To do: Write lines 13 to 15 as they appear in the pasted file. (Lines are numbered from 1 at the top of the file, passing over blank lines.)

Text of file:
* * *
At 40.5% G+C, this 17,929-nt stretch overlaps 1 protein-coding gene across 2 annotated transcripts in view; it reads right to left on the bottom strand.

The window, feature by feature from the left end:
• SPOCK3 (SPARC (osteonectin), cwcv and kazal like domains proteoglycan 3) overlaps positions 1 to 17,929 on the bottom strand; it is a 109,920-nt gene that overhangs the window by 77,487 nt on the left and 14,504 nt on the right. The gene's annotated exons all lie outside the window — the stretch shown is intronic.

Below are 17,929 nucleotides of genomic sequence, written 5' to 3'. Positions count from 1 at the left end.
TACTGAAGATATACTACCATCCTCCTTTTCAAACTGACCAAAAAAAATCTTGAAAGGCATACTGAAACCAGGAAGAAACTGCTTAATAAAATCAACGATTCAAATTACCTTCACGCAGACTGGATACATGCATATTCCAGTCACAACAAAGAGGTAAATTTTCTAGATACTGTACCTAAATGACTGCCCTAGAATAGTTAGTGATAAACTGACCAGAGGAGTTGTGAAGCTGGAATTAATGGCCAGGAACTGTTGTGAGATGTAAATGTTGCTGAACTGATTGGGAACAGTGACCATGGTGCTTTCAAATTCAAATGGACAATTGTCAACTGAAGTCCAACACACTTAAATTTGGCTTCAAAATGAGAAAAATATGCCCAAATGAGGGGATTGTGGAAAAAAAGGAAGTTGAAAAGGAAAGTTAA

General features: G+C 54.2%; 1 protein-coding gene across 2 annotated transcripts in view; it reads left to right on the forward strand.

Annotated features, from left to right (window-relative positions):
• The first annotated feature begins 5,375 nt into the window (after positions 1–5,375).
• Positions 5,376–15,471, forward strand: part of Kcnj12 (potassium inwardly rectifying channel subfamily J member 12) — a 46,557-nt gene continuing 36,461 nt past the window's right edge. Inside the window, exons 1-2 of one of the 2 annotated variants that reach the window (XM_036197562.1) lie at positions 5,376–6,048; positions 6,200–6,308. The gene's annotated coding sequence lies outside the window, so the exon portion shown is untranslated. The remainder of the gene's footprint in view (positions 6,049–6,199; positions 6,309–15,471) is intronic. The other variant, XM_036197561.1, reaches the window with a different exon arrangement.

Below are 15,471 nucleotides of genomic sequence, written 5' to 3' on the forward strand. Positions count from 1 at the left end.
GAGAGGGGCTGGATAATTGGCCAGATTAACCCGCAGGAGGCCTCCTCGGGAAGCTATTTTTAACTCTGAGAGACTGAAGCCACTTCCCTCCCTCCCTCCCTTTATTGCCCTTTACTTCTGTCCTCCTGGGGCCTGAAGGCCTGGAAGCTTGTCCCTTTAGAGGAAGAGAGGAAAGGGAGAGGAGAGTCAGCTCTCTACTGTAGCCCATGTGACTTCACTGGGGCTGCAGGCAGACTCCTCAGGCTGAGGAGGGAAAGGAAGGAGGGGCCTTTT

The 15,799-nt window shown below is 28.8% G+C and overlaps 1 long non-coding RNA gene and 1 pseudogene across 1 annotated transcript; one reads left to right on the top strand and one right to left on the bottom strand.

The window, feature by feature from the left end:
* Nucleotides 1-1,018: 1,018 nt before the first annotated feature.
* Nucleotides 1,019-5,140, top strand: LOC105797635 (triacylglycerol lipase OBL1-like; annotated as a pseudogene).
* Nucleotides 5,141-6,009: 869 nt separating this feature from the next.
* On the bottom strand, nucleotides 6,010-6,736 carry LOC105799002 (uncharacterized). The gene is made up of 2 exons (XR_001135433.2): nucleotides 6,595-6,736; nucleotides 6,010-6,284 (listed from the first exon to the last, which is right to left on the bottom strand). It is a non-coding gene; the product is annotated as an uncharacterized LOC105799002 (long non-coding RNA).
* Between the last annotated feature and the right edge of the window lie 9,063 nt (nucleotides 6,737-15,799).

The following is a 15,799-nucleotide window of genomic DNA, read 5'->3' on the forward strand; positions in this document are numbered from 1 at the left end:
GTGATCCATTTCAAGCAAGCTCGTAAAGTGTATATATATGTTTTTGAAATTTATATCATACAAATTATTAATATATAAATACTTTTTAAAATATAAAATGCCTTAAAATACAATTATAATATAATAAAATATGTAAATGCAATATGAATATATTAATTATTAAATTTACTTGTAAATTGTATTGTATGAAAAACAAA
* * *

The window, feature by feature from the left end:
* Nucleotides 1-1,018: 1,018 nt before the first annotated feature.
* Nucleotides 1,019-5,140, top strand: LOC105797635 (triacylglycerol lipase OBL1-like; annotated as a pseudogene).